Dan North

Dan North on Agile Transformation

"Transformation is not a transactional activity that starts and ends and has a budget, and it should not be treated as one". It is never finished, in the same way evolution or adaptation is never finished. The goal is rather to break free from the thinking that led to the incumbent system by introducing a new paradigm, and then to use this to achieve a new steady state where the organisation is responding quickly and effectively to external and internal feedback, behaving like a genuine learning organisation.

Lean Agile Procurement

https://www.lean-agile-procurement.com/mission

DAYS instead of Months
NEEDS instead of Wants
ADAPTIVE instead of Fixed
PARTNERSHIP instead of Relationship
FUN instead of pain

Tuesday, August 07, 2018

DevOps Tools


Good visuals by John Cutler on why agile isn't working...

Changes to scrum


  1. Chicken and pigs
  2. Dev teams no longer "commit", they forecast
  3. Grooming replaced by refinement
  4. The three questions in daily scrum are an option, DS can be conducted in various ways as long as in the context of sprint goal.
  5. Team is responsible for daily scrum instead of scrum master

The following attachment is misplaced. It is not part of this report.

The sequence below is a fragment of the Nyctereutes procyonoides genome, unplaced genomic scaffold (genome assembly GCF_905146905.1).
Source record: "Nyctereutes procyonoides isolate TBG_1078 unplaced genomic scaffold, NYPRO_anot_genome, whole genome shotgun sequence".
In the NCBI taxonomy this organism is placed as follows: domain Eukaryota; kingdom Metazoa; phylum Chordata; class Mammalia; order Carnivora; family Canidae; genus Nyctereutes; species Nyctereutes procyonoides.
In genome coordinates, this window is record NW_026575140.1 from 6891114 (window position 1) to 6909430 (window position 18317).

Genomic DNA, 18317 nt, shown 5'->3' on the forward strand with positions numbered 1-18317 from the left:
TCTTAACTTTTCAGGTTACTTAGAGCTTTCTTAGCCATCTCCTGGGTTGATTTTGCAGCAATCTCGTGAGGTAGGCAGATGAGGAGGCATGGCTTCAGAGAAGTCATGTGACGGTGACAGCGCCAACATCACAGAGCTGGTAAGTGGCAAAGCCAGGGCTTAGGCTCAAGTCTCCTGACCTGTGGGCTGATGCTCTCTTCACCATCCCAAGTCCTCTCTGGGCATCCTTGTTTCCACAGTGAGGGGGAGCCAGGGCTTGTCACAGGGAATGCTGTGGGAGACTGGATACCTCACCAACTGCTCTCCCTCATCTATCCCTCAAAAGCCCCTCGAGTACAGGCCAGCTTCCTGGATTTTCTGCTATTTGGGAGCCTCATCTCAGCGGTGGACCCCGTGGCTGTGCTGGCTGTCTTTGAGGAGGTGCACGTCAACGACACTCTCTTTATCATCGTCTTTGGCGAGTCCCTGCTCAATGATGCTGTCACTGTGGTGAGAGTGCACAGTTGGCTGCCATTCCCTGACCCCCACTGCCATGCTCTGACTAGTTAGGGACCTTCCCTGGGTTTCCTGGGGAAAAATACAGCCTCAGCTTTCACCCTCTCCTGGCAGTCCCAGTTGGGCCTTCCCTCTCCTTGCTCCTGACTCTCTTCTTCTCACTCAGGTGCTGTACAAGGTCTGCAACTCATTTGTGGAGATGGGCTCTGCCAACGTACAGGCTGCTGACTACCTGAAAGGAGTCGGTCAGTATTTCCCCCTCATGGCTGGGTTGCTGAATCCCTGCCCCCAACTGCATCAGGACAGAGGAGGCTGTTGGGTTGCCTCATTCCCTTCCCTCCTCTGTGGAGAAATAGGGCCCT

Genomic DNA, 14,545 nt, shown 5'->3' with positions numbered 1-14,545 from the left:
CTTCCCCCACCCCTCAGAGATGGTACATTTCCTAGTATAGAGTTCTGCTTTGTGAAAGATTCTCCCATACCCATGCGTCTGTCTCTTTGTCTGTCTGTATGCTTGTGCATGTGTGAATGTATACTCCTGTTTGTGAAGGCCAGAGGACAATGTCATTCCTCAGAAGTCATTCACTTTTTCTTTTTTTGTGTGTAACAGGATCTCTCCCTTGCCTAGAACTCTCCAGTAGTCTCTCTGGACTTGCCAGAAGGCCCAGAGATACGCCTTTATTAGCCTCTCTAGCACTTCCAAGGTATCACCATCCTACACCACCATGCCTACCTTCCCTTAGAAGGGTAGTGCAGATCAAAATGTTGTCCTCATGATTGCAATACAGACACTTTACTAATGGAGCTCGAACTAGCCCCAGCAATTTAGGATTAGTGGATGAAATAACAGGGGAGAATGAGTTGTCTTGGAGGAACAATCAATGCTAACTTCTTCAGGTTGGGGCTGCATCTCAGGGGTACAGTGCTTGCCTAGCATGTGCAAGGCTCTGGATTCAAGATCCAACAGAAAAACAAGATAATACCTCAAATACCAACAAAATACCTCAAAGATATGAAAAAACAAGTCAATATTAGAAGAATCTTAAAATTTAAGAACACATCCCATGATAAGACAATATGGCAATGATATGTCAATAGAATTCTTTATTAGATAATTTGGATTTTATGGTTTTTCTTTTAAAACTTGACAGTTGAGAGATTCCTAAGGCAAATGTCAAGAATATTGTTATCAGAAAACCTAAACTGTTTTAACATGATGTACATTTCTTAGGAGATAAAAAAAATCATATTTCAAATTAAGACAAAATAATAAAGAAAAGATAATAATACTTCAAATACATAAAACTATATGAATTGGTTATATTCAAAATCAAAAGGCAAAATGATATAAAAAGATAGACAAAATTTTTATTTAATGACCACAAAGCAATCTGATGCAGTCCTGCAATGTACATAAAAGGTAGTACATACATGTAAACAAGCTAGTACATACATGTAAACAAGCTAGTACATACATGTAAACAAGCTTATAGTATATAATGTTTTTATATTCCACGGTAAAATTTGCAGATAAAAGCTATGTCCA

Interesting reads - Agile, Change Management and Rest...


  1. Coaching Agile Teams by Lyssa Adkins
  2. Narrative Coaching by David Clarke
  3. Nudge - Thaler and Sunstein

In favor of autonomous, feature teams

Erin Koth

I always like posing the question, "What do you do when production is down?"
You get people who have knowledge of the entire application in a room together and empower them to fix the problem.

That's the type of team you want in development, without the extreme pressure of that sort of time crunch

Thursday, August 02, 2018

REST, SOAP and CORBA -- How we got it here...



Source: http://greglturnquist.com/2016/05/03/rest-soap-corba-e-got/


Greg Turnquist

I keep running into ideas, thoughts, and decisions swirling around REST. So many things keep popping up that make me want to scream, “Just read the history, and you’ll understand it!!!”


So I thought I might pull out the good ole Wayback Machine to an early part of my career and discuss a little bit about how we all got here.


In the good ole days of CORBA